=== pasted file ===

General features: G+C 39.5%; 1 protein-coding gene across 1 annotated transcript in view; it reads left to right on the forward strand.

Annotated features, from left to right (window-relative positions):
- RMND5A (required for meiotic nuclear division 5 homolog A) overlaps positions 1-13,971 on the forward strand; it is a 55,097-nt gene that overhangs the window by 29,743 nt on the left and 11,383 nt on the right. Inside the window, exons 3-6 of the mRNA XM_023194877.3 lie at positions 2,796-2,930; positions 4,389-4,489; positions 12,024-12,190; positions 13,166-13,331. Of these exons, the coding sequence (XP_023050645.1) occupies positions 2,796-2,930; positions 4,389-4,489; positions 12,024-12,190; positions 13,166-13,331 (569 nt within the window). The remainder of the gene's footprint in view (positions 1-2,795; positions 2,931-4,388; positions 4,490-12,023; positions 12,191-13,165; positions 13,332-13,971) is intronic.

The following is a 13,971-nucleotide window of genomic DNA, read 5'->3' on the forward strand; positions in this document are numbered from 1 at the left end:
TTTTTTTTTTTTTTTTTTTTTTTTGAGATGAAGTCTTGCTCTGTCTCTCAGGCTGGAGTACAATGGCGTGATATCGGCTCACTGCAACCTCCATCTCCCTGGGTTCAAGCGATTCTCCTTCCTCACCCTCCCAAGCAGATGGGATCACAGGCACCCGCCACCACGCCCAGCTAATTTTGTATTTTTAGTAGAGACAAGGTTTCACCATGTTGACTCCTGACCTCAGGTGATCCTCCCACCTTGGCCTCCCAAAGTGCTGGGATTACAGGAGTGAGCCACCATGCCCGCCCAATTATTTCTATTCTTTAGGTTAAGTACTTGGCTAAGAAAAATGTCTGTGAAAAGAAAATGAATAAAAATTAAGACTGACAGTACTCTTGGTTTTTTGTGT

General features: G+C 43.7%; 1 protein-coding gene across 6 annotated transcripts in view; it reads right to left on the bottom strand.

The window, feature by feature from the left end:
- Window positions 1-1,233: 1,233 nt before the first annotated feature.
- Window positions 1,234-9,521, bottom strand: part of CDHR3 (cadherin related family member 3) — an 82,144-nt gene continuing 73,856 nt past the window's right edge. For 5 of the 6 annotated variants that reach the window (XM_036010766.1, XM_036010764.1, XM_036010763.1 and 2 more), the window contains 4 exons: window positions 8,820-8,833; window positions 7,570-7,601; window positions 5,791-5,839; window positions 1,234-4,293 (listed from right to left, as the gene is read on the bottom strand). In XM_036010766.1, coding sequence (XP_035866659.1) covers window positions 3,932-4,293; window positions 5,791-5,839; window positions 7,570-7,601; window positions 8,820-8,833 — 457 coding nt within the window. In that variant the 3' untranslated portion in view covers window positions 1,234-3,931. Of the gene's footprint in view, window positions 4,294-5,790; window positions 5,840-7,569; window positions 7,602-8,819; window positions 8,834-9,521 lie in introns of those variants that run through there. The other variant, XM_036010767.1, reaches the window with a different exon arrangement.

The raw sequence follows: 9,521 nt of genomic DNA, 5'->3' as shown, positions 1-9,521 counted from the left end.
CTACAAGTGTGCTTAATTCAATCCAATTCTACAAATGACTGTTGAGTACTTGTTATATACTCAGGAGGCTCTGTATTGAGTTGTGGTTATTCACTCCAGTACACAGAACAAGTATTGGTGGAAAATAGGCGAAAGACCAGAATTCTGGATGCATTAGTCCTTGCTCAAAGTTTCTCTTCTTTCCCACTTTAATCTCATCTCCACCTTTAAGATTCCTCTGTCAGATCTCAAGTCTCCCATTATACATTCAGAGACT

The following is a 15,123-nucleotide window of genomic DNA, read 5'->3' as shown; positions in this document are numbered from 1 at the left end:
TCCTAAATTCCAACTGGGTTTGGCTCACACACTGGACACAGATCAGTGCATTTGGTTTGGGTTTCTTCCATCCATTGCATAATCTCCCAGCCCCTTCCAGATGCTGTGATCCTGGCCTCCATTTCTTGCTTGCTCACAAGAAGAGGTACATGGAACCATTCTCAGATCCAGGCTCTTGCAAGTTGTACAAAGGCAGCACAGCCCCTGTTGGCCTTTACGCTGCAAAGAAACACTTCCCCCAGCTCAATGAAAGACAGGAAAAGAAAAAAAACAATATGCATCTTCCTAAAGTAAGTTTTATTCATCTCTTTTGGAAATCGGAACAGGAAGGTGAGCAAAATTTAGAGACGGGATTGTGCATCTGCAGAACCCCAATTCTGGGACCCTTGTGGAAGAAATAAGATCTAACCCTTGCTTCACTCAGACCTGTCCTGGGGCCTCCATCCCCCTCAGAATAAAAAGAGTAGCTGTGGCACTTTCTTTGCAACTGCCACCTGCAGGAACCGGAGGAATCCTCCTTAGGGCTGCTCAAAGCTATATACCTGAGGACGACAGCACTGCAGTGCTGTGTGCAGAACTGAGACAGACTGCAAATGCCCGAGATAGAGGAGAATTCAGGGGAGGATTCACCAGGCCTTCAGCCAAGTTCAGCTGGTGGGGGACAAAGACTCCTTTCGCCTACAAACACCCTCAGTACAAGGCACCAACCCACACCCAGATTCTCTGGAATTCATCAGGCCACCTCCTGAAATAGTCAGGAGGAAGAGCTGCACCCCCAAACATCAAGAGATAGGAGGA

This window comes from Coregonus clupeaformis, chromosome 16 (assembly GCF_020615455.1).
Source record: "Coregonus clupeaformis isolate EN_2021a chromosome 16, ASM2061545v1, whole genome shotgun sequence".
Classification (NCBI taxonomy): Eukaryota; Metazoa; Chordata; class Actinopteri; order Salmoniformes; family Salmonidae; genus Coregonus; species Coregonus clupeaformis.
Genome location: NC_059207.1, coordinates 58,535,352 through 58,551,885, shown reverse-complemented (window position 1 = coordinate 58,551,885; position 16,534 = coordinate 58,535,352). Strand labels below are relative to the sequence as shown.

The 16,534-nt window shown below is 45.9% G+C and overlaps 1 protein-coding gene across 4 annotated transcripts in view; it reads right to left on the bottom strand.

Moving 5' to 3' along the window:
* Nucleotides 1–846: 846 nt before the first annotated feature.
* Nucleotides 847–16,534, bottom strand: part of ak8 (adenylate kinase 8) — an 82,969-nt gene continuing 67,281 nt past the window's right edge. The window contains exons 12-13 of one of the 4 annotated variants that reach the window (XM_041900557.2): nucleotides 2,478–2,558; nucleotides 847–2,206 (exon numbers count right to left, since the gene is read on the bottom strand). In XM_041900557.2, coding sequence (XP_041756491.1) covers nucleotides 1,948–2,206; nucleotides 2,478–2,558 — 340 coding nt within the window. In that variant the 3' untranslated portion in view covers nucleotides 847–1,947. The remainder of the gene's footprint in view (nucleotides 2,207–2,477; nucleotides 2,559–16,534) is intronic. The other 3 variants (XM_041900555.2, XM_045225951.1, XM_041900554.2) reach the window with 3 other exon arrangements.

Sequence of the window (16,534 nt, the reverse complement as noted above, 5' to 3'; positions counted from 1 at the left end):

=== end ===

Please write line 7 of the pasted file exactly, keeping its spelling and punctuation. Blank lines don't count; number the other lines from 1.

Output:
The window, feature by feature from the left end: